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H5N1 Fatality in Qena Egypt
Recombinomics Commentary
June 9, 2007

A 10-year-old Egyptian girl who contracted the H5N1 bird flu virus died on Saturday, bringing the number of fatalities from the disease in the most populous Arab country to 15, the health ministry said.

The girl, identified as Mayyada Tuhami, is reported to have fallen ill on June 1 after coming into contact with infected household birds but did not enter hospital until roughly a week later

The above comments describe the most recent H5N1 fatality in Egypt.  This is the first human Qinghai case reported in June, when influenza activity in the northern hemisphere is greatly reduced.  It is also the first fatal case in southern Egypt, where the cases this season were mild.

Last year there were a few bird infections in June (A/goose/Egypt/13009N3-SM2/2006 and A/duck/Egypt/13010N3-CLEVB/2006).  Those isolates were from the Nile Delta and formed a new branch of Egyptian H5N1 sequences.  Similarly, those from Aswan formed another branch, and the HA sequences had an HA cleavage site that matched Qinghai Mongolian were related to the last H5N1 fatal case in Egypt, A/Egypt/2751-NAMRU3/2007, who was from Cairo.

However, the human cases in southern Egypt were genetically distinct from the sequences from Nile Delta isolates.  Sequences from central Egypt, including those from siblings in Mena, had a 3 BP HA deletion and formed a distinct branch in phylogenetic trees sequences from whooper swans.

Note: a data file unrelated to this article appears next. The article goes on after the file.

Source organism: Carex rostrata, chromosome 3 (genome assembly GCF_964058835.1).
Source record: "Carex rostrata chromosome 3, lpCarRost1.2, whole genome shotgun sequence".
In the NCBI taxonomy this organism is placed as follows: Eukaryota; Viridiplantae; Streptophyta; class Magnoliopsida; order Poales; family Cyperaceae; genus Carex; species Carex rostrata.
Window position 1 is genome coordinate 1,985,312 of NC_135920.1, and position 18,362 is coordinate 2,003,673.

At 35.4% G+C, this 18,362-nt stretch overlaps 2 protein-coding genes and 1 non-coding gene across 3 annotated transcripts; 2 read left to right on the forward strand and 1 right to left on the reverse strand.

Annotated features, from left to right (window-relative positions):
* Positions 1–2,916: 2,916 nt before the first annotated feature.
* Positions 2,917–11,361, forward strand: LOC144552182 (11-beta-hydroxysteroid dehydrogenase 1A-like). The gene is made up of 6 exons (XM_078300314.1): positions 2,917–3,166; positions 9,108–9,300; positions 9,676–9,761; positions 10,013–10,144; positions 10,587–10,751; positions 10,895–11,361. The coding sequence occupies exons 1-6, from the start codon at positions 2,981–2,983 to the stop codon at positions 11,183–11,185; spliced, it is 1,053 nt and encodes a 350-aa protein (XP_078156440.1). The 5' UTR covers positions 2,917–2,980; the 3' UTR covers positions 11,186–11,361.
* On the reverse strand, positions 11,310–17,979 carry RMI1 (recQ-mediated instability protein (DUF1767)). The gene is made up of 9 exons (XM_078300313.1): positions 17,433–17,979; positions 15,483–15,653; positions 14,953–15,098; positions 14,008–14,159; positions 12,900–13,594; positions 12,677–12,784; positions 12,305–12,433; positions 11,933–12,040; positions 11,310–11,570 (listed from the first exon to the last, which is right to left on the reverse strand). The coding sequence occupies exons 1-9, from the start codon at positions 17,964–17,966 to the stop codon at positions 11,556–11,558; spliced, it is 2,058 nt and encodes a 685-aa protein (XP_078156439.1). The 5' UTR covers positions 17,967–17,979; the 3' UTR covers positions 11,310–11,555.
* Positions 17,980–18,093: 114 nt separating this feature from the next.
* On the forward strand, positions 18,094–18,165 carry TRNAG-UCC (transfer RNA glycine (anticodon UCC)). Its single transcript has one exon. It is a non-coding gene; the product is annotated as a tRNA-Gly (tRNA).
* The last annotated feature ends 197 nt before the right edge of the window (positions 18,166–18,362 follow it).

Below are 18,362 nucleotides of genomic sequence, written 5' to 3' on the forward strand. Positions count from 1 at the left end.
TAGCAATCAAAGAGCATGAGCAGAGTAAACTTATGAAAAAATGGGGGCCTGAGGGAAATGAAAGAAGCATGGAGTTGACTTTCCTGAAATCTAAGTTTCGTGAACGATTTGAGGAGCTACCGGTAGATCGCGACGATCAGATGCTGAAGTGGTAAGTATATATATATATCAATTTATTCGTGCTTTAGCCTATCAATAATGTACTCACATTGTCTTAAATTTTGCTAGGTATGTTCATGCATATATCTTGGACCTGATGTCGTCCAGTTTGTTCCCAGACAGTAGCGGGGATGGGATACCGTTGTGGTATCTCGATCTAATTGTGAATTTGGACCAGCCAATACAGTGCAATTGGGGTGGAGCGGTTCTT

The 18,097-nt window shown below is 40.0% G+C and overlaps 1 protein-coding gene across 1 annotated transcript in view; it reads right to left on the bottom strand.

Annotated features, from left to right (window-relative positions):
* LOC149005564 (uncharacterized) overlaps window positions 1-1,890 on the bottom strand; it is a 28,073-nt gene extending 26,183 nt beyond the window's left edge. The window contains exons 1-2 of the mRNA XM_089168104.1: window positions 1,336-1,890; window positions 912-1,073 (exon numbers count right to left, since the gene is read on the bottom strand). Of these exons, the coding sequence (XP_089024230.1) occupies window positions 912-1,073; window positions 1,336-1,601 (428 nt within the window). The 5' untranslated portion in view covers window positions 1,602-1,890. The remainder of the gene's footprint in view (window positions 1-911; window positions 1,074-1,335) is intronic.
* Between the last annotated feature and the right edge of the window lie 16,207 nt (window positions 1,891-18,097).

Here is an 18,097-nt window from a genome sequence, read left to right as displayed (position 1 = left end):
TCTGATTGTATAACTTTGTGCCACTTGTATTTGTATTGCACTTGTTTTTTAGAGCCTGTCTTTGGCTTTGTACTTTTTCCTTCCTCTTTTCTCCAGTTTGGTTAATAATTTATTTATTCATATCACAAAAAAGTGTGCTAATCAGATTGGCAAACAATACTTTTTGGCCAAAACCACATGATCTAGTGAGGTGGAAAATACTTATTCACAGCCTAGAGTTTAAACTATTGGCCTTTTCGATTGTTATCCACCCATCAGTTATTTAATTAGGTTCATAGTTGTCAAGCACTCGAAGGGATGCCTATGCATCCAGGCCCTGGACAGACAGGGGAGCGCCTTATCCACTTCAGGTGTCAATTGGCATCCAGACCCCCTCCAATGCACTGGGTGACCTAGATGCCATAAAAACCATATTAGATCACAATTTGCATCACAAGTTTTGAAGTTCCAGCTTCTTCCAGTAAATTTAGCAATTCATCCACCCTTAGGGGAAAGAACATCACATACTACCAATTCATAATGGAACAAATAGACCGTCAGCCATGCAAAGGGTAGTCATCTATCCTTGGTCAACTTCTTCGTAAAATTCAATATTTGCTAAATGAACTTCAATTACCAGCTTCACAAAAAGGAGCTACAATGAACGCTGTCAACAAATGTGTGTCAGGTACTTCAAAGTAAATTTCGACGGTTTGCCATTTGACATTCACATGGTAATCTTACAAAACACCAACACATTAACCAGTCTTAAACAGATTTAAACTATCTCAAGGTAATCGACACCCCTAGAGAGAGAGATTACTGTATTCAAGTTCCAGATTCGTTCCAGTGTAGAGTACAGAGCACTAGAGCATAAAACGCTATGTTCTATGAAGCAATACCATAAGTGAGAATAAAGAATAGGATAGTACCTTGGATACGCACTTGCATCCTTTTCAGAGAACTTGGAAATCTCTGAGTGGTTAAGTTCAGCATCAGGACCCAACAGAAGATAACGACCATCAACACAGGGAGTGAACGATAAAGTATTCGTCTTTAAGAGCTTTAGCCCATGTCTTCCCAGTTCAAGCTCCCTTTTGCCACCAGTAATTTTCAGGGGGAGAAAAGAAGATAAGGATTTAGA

Sequences from children in the south fell on both branches, but all cases were mild.  None of the sequences from the mild cases in the south matched the sequences from the Nile Delta.

Therefore, the sequence of the latest case will be of interest.  These sequences fro this season had acquired a number of new polymorphisms, which were appended onto the Egyptian Qinghai genetic background. 

Last season, several patients from the north had acquired HA M230I.  All of these patients died.  Moreover, the patients in the Gharbiya cluster had a change in the receptor binding domain, V223I.  Although the Gharbiya patients died in 2006, an H5N1 isolate, A/chicken/Egypt/1890N3-HK49/2007, from a chicken in Gharbiya in February, 2007, also had V223I and M230I, indicating the two polymorphisms were circulating in Egypt this year.

In addition, the sequences, A/Egypt/2621-NAMRU-3/2007 and A/Egypt/2629-NAMRU-3/2007, from siblings from Mena had an NA acquisition, G743A, which was also in the above chicken, raising concerns regarding additional exchanges of polymorphisms in Egypt.

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